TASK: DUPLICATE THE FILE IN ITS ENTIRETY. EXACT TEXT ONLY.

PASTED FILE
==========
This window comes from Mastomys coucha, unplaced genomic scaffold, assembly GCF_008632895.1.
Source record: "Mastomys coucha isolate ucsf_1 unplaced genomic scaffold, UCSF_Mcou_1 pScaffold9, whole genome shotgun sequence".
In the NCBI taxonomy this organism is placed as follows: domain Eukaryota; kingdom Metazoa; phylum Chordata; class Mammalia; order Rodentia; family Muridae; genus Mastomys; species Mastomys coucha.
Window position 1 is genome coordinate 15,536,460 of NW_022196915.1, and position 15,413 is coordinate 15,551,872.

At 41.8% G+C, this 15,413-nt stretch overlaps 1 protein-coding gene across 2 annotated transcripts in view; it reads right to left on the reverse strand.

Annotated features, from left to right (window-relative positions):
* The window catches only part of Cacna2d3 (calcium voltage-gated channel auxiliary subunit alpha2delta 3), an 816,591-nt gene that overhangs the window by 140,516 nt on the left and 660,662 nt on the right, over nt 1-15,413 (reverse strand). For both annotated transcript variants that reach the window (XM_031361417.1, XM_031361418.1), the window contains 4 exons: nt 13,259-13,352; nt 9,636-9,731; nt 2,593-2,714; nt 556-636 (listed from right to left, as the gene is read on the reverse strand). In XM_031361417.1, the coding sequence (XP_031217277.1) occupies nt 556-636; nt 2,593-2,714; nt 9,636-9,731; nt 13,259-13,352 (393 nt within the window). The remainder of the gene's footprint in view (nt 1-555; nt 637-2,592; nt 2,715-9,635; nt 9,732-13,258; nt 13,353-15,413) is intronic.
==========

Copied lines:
This window comes from Mastomys coucha, unplaced genomic scaffold, assembly GCF_008632895.1.
Source record: "Mastomys coucha isolate ucsf_1 unplaced genomic scaffold, UCSF_Mcou_1 pScaffold9, whole genome shotgun sequence".
In the NCBI taxonomy this organism is placed as follows: domain Eukaryota; kingdom Metazoa; phylum Chordata; class Mammalia; order Rodentia; family Muridae; genus Mastomys; species Mastomys coucha.
Window position 1 is genome coordinate 15,536,460 of NW_022196915.1, and position 15,413 is coordinate 15,551,872.

At 41.8% G+C, this 15,413-nt stretch overlaps 1 protein-coding gene across 2 annotated transcripts in view; it reads right to left on the reverse strand.

Annotated features, from left to right (window-relative positions):
* The window catches only part of Cacna2d3 (calcium voltage-gated channel auxiliary subunit alpha2delta 3), an 816,591-nt gene that overhangs the window by 140,516 nt on the left and 660,662 nt on the right, over nt 1-15,413 (reverse strand). For both annotated transcript variants that reach the window (XM_031361417.1, XM_031361418.1), the window contains 4 exons: nt 13,259-13,352; nt 9,636-9,731; nt 2,593-2,714; nt 556-636 (listed from right to left, as the gene is read on the reverse strand). In XM_031361417.1, the coding sequence (XP_031217277.1) occupies nt 556-636; nt 2,593-2,714; nt 9,636-9,731; nt 13,259-13,352 (393 nt within the window). The remainder of the gene's footprint in view (nt 1-555; nt 637-2,592; nt 2,715-9,635; nt 9,732-13,258; nt 13,353-15,413) is intronic.